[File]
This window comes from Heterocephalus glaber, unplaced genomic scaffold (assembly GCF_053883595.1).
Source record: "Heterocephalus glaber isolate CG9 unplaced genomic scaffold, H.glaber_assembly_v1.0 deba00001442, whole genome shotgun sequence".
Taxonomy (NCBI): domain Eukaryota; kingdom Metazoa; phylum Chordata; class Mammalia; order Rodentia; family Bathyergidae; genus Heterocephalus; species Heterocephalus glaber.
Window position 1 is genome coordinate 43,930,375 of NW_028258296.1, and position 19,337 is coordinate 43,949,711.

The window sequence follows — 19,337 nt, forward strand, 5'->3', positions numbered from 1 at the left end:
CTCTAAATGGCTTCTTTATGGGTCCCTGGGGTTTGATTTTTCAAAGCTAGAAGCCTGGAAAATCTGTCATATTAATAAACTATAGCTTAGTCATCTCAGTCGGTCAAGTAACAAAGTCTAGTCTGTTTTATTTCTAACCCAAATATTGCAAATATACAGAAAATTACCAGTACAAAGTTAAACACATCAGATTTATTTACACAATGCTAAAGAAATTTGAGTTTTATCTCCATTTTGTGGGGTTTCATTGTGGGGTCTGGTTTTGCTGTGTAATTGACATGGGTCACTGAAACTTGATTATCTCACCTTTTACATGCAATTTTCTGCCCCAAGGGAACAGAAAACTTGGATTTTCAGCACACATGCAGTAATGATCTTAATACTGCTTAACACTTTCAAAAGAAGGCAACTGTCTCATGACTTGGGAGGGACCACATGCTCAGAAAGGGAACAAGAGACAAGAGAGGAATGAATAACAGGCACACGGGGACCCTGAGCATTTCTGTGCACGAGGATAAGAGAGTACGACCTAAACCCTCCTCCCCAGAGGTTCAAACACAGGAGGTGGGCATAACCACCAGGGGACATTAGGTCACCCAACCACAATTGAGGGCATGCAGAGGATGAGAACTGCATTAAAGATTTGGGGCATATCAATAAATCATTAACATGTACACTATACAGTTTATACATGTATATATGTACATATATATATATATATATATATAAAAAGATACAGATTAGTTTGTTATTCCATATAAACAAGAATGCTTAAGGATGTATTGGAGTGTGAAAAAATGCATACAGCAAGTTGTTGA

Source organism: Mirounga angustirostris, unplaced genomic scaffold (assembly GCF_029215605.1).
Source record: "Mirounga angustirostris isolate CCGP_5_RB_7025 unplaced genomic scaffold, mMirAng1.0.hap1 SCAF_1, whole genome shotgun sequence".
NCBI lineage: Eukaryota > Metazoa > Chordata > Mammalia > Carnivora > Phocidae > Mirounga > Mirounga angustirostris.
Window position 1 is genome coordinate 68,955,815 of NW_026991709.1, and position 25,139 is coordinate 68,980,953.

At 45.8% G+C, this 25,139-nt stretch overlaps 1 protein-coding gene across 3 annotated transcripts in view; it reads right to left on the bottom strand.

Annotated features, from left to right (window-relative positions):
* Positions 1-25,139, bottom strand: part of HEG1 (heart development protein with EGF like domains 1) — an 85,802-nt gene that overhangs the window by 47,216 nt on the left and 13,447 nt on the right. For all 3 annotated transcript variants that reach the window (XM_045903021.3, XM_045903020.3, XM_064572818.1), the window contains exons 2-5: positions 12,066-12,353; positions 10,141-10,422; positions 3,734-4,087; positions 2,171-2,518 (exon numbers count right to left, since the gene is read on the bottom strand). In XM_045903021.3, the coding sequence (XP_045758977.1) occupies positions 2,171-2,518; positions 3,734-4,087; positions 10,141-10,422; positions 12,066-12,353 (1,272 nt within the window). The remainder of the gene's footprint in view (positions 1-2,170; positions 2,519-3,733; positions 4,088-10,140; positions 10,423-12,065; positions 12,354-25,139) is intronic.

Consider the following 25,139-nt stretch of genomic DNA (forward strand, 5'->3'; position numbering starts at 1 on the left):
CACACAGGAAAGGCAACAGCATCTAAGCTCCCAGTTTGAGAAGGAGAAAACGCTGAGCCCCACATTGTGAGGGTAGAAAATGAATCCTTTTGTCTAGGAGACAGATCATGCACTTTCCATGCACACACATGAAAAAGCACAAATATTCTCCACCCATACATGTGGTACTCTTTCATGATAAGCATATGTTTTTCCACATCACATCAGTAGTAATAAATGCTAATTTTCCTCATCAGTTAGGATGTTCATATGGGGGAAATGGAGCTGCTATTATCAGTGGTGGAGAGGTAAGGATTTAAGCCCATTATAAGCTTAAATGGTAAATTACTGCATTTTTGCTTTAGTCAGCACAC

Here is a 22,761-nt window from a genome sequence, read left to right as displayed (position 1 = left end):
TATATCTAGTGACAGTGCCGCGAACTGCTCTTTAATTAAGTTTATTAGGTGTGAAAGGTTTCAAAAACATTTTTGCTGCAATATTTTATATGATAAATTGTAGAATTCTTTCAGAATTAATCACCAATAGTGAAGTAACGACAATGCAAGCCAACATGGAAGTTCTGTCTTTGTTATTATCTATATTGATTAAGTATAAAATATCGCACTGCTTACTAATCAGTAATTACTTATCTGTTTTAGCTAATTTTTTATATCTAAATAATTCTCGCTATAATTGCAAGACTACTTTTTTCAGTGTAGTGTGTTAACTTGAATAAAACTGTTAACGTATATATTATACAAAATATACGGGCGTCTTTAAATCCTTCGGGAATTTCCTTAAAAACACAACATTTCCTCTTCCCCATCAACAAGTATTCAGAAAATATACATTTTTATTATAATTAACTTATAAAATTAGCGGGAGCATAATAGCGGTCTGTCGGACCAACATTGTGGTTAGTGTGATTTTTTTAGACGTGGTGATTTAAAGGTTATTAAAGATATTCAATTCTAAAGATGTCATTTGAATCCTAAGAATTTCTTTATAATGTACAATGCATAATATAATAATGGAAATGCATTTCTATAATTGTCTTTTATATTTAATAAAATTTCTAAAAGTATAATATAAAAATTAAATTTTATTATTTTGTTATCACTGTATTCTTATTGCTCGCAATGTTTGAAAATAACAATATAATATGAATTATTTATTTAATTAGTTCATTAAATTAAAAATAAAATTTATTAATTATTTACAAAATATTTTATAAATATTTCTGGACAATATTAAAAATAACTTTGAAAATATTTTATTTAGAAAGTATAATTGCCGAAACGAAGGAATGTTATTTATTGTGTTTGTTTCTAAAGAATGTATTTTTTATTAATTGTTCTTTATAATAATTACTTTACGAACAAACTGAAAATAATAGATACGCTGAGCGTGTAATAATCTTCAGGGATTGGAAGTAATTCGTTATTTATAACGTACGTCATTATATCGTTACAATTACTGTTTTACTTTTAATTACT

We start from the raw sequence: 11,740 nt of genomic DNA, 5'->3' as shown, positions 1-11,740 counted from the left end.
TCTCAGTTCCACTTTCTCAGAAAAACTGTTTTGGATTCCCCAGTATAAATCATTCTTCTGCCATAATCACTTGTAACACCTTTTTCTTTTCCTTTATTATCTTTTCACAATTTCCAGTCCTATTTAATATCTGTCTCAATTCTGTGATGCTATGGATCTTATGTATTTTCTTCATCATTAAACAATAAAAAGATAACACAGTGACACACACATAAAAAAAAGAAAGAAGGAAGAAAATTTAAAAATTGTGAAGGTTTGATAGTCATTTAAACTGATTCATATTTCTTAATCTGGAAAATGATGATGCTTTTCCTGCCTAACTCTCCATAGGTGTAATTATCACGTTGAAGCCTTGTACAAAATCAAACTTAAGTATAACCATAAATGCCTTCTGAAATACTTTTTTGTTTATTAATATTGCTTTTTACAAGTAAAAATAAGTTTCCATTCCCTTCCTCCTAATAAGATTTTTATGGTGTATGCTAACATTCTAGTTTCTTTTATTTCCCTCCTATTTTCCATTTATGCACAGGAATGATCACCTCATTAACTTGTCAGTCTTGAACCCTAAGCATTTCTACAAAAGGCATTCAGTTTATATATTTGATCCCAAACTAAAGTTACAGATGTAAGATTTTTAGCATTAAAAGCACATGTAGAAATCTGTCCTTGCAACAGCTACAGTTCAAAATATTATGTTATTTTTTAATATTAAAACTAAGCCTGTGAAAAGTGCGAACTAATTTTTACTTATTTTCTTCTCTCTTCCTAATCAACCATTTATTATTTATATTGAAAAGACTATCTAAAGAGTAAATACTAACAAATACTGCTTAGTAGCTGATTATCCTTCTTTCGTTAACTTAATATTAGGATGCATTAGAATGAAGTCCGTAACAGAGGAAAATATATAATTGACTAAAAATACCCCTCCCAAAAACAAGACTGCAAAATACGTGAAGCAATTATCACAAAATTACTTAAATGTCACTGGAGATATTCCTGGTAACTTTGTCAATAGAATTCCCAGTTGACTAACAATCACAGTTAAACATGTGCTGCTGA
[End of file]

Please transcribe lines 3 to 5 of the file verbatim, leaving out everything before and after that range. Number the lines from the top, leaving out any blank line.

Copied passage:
Taxonomy (NCBI): domain Eukaryota; kingdom Metazoa; phylum Chordata; class Mammalia; order Rodentia; family Bathyergidae; genus Heterocephalus; species Heterocephalus glaber.
Window position 1 is genome coordinate 43,930,375 of NW_028258296.1, and position 19,337 is coordinate 43,949,711.

The window sequence follows — 19,337 nt, forward strand, 5'->3', positions numbered from 1 at the left end: